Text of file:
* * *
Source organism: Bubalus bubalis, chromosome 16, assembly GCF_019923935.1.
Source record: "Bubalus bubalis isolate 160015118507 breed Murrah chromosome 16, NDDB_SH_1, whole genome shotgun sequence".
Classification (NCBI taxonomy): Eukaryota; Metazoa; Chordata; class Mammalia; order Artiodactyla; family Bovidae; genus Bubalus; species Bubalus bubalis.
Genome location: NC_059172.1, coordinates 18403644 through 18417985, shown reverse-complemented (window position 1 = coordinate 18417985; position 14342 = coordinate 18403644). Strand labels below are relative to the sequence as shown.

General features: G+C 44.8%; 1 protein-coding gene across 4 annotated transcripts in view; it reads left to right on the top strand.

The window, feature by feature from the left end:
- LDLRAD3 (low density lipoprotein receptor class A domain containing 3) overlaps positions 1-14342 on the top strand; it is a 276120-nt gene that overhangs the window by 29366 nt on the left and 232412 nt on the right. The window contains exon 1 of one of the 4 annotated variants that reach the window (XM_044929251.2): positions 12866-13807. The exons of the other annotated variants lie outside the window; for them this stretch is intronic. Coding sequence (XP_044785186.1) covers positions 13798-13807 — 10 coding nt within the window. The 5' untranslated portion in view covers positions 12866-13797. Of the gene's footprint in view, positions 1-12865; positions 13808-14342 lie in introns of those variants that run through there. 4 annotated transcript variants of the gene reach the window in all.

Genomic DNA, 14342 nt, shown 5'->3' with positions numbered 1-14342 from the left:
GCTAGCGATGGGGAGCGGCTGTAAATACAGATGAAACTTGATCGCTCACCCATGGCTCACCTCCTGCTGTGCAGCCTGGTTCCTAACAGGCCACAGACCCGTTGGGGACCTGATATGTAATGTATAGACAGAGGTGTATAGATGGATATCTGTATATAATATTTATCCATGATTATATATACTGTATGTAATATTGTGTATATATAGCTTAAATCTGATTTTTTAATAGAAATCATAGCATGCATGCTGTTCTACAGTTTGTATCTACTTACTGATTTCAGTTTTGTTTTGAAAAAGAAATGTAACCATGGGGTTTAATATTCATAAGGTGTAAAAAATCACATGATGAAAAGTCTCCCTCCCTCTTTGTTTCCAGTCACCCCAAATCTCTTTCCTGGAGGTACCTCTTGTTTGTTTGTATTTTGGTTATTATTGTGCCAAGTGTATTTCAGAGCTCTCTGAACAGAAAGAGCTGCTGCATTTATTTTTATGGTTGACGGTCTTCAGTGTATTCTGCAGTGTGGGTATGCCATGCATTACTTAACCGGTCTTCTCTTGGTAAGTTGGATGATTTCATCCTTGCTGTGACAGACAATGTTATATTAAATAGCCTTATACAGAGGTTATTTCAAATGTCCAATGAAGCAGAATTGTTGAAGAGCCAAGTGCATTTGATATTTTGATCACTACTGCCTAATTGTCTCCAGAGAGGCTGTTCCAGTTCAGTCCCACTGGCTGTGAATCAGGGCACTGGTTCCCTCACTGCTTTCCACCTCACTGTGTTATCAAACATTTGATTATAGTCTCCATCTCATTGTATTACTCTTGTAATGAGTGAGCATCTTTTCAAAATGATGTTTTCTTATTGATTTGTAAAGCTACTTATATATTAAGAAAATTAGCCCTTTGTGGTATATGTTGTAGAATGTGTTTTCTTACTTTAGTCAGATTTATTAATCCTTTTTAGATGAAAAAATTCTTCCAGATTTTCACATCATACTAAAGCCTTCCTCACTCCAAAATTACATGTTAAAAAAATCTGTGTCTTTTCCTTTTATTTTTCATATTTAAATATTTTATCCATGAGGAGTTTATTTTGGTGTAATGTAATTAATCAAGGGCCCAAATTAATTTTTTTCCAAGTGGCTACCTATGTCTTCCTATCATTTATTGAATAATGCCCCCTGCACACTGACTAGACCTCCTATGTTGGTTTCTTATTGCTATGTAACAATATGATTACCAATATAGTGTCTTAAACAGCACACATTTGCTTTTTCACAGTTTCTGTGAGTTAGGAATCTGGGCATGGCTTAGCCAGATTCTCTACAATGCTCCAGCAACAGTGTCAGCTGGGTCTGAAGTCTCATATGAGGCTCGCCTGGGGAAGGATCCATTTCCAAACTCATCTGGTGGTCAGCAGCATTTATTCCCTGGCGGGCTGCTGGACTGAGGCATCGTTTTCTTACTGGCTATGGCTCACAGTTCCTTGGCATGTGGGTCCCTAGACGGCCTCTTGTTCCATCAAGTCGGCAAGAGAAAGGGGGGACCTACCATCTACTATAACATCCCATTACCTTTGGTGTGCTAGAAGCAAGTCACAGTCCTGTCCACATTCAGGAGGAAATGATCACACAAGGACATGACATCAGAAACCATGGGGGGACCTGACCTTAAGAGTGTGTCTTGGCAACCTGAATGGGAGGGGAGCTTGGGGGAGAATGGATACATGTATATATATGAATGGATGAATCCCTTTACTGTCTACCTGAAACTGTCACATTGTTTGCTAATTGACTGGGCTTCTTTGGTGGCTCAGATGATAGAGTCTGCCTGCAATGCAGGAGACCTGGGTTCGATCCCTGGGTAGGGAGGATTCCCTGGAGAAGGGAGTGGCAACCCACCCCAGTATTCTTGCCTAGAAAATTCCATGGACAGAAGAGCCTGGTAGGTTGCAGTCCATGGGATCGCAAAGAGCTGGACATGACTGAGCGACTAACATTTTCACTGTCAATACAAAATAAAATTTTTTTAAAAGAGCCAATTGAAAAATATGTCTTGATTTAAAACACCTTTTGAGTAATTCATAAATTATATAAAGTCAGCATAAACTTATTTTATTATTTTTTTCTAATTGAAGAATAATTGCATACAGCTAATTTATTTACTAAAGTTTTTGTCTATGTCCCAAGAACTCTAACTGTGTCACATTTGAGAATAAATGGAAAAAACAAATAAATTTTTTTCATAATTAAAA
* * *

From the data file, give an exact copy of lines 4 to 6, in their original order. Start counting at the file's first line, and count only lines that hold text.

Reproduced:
Genome location: NC_059172.1, coordinates 18403644 through 18417985, shown reverse-complemented (window position 1 = coordinate 18417985; position 14342 = coordinate 18403644). Strand labels below are relative to the sequence as shown.

General features: G+C 44.8%; 1 protein-coding gene across 4 annotated transcripts in view; it reads left to right on the top strand.

The window, feature by feature from the left end: